The latest on the rapidly growing use of innovative archaeological remote sensing for anthropological applications in North America.
Updating the highly praised 2006 publication Remote Sensing in Archaeology, edited by Jay K. Johnson, Archaeological Remote Sensing in North America: Innovative Techniques for Anthropological Applications is a must-have volume for today’s archaeologist. Targeted to practitioners of archaeological remote sensing as well as students, this suite of current and exemplary applications adheres to high standards for methodology, processing, presentation, and interpretation.
The use of remote sensing technologies to address academic and applied archaeological and anthropological research problems is growing at a tremendous rate in North America. Fueling this growth are new research paradigms using innovative instrumentation technologies and broader-area data collection methods. Increasingly, investigators pursuing these new approaches are integrating remote sensing data collection with theory-based interpretations to address anthropological questions within larger research programs.
In this indispensable volume, case studies from around the country demonstrate the technically diverse and major remote sensing methods and their integration with relevant technologies, such as geographic information systems (GIS) and global positioning systems (GPS), and include various uses of the “big four”: magnetometry, resistivity, ground-penetrating radar (GPR), and electromagnetic induction.
The study explores four major anthropological themes: site structure and community organization; technological transformation and economic change; archaeological landscapes; and earthen mound construction and composition. Concluding commentary from renowned expert Kenneth L. Kvamme overviews the practices, advances, and trends of geophysics and remote sensing in the past decade.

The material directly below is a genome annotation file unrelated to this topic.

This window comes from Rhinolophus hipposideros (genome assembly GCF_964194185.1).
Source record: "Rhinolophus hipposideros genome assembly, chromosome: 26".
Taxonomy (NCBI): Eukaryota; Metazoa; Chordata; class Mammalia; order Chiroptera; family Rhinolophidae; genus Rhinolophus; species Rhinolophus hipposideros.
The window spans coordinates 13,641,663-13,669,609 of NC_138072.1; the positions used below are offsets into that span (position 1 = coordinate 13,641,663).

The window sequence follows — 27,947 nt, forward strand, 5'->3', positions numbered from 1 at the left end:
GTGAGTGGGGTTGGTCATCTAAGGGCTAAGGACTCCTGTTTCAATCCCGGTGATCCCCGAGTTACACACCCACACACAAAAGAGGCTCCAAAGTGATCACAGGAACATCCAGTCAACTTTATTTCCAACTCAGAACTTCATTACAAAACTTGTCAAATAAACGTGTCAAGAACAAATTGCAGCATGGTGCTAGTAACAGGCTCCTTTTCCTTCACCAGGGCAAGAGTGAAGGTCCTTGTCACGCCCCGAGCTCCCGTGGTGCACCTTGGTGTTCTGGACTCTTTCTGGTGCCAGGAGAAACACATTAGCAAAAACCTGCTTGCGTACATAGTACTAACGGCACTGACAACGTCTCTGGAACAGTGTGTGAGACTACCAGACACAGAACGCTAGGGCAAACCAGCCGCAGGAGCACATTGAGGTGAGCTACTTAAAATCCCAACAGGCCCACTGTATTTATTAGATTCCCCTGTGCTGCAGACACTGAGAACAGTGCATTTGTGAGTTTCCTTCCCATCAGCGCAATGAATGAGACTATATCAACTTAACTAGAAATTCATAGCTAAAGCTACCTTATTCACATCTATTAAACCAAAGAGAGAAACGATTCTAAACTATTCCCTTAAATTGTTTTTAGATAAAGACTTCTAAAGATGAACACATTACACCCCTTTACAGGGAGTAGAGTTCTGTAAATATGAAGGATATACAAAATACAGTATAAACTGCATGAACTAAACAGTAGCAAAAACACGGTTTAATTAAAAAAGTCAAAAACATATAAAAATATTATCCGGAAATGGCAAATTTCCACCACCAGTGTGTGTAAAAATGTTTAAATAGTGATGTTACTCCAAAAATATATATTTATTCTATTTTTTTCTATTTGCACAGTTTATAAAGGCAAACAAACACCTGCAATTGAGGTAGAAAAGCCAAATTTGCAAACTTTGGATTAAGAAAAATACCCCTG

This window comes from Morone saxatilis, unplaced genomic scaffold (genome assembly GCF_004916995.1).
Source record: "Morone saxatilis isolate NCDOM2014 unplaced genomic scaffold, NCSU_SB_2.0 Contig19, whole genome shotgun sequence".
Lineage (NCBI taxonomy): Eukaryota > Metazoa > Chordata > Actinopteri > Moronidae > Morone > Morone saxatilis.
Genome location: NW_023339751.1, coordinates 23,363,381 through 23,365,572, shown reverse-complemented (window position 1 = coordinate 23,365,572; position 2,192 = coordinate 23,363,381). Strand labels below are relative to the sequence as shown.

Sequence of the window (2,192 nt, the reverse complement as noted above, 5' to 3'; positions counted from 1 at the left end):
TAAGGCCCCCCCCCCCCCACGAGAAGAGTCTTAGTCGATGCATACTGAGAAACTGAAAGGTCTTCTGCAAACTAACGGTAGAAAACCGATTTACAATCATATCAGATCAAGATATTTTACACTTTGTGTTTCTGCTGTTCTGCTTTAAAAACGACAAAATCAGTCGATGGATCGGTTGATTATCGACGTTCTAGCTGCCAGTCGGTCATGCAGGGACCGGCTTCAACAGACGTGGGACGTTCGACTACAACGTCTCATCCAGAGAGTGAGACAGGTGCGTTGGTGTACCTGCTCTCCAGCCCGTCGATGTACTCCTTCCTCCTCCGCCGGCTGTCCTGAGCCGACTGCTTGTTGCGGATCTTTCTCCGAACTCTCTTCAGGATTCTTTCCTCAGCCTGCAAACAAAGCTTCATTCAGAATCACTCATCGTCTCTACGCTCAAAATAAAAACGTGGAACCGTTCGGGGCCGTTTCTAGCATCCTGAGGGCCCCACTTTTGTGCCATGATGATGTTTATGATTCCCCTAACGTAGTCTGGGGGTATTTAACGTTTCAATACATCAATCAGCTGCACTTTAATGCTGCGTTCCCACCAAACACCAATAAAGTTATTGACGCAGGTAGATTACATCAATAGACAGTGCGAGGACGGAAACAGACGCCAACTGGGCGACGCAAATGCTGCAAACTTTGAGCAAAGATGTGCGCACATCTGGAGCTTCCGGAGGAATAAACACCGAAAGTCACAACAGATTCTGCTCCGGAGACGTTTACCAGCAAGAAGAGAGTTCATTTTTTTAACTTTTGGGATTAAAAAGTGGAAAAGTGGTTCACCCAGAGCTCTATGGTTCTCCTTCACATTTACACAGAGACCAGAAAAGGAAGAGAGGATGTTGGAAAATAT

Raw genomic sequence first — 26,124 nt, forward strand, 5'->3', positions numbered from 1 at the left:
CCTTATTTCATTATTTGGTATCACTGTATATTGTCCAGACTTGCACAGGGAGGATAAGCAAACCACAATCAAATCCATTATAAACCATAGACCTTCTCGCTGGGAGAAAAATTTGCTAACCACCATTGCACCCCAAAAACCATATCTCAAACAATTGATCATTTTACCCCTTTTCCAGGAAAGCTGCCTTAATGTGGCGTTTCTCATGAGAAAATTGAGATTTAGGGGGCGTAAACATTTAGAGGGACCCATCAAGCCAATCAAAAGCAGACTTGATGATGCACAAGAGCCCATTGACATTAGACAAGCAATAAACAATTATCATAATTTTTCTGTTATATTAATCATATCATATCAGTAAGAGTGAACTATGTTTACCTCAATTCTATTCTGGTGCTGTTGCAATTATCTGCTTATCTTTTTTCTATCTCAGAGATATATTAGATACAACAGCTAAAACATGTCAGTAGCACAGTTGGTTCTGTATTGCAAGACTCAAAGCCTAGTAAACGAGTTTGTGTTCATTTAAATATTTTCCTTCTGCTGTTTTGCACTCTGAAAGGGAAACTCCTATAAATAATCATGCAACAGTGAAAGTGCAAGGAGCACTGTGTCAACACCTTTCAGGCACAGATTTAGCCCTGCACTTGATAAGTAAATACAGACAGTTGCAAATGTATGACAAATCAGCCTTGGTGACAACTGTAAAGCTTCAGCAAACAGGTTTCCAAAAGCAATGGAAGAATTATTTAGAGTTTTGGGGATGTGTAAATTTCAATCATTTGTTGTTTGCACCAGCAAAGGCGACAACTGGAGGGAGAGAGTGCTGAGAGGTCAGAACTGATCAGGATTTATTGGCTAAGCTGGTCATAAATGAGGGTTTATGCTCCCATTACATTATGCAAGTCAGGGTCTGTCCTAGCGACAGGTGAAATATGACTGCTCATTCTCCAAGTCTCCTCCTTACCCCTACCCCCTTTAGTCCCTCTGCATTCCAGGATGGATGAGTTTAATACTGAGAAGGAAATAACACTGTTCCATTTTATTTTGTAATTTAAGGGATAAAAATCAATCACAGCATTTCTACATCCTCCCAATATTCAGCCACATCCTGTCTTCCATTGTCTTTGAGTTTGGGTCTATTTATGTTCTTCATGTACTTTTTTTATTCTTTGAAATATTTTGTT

University of Alabama Press; September 2017
- ISBN 9780817391416
- Read online, or download in secure PDF format
- Title: Archaeological Remote Sensing in North America
- Author: Duncan P. McKinnon (ed.); Bryan S. Haley (ed.); Rory Becker (contrib.); Daniel P. Bigman (contrib.); Jane E. Buikstra (contrib.); Shanna Diederichs (contrib.); Scott W. Hammerstedt (contrib.); Edward R. Henry (contrib.); Jason T. Herrmann (contrib.); Jason L. King (contrib.); Kenneth L. Kvamme (contrib.); Patrick C. Livingood (contrib.); Jami J. Lockhart (contrib.); Sarah Lowry (contrib.); Daniel P. Lynch (contrib.); W. Stephen McBride (contrib.); Philip B. Mink (contrib.); Tim Mulvihill (contrib.); Shawn M. Patch (contrib.); Erin Pritchard (contrib.); Amanda L. Regnier (contrib.); George Sabo (contrib.); John R. Samuelsen (contrib.); Daniel M. Seinfeld (contrib.); Jennie O. Sturm (contrib.); Victor D. Thompson (contrib.); Taylor H. Thornton (contrib.); Margaret Watters (contrib.); Adam S. Wiewel (contrib.); James Zimmer-Dauphinee (contrib.); Jay K. Johnson (other); Duncan P. McKinnon (contrib.); Bryan S. Haley (contrib.)
Imprint: University Alabama Press
About The Author
Duncan P. McKinnon is an assistant professor of anthropology at the University of Central Arkansas and a research associate at the Center for American Archeology. He has published in American Antiquity, Southeastern Archaeology, Arkansas Archeologist,MidcontinentalJournal of Archaeology and Caddo Journal.
Bryan S. Haley is an archaeologist and terrestrial/marine remote sensing specialist in the New Orleans Office of Coastal Environments, Inc. He specializes in prehistoric and historic Native archaeology in the southeastern United States. His sixteen years of remote sensing experience includes work on projects in twenty-three American states, Central America, South America, and Europe.